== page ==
On November 30th and December 1st, 2010, at the TIME Conference Center in New York City, many of the most innovative people and organizations in the science and technology world came together for an historic gathering - the 2010 World Technology Summit & Awards, the eighth Summit and ninth Awards thus far! - to celebrate each other's accomplishments; to explore what is imminent, possible, and important in and around emerging technologies; and to create the kinds of serendipitous relationships that create the future.
The majority of Summit participants were either current WTN members (primarily winners/finalists from previous World Technology Awards cycles, as selected by their peers as those doing the innovative work of "the greatest likely long-term significance") or 2010 World Technology Award nominees. A combination of keynote talks, panel discussions, and breakout sessions... and potentially-career-altering-networking opportunities over two days concluded with a gala black-tie Awards ceremony on the second night.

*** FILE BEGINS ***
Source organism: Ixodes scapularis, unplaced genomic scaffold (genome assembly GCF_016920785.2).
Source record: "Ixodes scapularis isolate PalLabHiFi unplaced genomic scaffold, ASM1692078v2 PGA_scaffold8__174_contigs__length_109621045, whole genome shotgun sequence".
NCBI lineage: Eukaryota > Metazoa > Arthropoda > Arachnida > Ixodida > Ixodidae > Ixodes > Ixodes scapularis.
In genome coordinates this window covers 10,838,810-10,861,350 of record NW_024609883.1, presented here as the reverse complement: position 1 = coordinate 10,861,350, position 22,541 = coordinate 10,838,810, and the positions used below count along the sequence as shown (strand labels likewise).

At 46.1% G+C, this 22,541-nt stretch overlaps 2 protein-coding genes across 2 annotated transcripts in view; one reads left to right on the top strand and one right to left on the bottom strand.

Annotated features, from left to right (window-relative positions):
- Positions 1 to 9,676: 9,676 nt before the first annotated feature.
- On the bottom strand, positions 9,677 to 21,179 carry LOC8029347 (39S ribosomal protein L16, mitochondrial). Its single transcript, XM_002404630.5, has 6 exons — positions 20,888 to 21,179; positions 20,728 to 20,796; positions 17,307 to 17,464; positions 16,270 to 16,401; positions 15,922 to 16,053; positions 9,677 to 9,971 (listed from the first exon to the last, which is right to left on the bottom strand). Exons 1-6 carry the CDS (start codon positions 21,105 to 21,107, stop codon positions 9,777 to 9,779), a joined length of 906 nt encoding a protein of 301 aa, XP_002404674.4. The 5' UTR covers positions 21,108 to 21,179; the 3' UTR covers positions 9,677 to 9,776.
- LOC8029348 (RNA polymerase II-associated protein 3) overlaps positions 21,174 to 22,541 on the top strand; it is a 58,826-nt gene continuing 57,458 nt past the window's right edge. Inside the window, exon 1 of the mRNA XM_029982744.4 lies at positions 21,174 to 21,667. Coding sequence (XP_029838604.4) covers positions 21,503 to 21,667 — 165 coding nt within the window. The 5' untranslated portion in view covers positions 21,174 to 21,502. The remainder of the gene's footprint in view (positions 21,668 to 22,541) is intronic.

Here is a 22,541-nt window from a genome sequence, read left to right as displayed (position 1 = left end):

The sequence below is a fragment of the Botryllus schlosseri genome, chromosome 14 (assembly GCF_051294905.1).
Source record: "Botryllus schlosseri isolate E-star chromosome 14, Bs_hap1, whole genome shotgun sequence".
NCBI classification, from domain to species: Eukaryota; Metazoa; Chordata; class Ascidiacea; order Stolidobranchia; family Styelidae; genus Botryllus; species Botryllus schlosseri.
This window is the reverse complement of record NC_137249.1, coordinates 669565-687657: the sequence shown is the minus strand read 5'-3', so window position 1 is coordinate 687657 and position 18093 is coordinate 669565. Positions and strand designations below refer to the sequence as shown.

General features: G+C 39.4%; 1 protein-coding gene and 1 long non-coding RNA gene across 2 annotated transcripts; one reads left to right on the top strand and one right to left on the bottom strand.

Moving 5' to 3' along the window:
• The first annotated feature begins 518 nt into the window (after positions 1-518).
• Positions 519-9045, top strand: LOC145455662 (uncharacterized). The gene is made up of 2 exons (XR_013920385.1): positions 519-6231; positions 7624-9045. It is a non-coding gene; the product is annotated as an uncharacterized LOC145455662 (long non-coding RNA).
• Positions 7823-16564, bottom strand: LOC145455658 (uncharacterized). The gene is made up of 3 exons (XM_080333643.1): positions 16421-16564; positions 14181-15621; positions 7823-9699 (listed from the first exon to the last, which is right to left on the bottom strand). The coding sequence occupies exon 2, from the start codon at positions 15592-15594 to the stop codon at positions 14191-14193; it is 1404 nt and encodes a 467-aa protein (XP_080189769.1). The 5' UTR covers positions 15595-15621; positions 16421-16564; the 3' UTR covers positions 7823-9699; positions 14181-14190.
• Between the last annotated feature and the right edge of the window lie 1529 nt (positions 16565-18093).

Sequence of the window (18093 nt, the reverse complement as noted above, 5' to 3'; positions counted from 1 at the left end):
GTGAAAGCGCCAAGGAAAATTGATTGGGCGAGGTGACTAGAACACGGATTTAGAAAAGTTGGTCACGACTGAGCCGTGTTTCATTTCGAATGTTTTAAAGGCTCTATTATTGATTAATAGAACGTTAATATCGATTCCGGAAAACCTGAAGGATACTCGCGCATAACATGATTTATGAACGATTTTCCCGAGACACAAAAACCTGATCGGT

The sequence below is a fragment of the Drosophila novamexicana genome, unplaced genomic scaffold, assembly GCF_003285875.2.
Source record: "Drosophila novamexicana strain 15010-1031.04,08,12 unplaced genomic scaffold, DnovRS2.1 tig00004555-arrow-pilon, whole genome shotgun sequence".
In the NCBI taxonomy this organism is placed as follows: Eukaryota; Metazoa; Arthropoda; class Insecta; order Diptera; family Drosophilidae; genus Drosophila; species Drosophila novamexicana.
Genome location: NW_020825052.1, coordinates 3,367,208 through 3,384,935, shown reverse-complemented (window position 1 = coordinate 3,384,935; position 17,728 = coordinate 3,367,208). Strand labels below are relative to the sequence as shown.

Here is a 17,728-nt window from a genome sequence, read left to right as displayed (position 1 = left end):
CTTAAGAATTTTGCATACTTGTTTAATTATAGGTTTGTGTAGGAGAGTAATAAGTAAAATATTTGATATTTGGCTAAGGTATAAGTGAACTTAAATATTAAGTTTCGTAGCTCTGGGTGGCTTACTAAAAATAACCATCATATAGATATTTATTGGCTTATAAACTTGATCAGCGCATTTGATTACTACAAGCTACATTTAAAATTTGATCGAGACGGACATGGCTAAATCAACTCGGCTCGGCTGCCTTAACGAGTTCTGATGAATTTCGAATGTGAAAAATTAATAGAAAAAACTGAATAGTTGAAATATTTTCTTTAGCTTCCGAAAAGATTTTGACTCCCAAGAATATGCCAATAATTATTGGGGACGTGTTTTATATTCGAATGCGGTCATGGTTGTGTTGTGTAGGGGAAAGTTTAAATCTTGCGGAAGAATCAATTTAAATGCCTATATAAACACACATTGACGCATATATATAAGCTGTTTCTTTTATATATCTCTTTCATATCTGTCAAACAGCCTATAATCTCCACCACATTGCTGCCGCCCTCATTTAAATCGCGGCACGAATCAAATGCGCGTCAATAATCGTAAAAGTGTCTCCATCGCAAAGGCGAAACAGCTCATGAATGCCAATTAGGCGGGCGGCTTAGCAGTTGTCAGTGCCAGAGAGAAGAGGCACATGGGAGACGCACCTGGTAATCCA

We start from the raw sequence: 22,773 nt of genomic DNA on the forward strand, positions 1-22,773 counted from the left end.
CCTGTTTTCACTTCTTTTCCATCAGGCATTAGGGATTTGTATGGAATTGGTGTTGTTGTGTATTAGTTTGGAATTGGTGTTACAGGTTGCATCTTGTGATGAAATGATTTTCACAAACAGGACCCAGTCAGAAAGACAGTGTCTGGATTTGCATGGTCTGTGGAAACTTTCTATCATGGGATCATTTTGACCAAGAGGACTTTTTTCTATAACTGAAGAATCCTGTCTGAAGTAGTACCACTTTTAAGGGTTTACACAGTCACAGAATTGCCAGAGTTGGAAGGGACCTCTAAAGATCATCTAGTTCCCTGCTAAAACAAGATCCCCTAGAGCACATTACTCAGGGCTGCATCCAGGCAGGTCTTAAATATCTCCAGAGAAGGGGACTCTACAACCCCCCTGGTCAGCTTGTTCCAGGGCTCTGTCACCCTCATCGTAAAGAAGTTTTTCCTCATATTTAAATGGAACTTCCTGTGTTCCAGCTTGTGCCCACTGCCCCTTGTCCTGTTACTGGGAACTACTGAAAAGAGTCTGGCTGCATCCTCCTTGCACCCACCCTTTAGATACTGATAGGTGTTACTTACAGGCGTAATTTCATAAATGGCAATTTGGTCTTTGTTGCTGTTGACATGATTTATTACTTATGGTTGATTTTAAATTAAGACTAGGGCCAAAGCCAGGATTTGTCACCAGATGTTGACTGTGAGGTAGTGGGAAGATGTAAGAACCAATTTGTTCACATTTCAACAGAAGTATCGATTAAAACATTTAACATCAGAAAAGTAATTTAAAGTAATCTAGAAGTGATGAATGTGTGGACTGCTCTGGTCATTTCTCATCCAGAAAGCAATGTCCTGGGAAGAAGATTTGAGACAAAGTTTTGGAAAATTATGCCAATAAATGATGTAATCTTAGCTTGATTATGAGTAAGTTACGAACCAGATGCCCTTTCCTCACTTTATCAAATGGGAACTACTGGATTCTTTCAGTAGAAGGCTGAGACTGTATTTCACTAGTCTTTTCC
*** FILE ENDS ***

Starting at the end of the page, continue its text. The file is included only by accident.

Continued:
Albert H. Teich is director of Science & Policy Programs at the American Association for the Advancement of Science (AAAS), a position he has held since 1990. He is responsible for the Association's activities in science and technology policy and serves as a key spokesman on science policy issues. Dr. Teich also serves as director of the AAAS Archives. Dr. Teich received a B.S. degree in physics and a Ph.D. in political science, both from M.I.T. Prior to joining the AAAS staff in 1980, he held positions at George Washington University, the State University of New York, and Syracuse University. He is the author of numerous articles and editor of several books, including Technology and the Future, a widely used textbook on technology and society, the eleventh edition of which was published by Wadsworth Cengage Learning in 2008. More on Dr. Teich's career can be found at www.alteich.com/al.
Albert Teich, Director of Science and Policy Programs at the American Association for the Advancement of Science, predicts how the Republican shift in Congress will impact efforts to pass climate change legislation.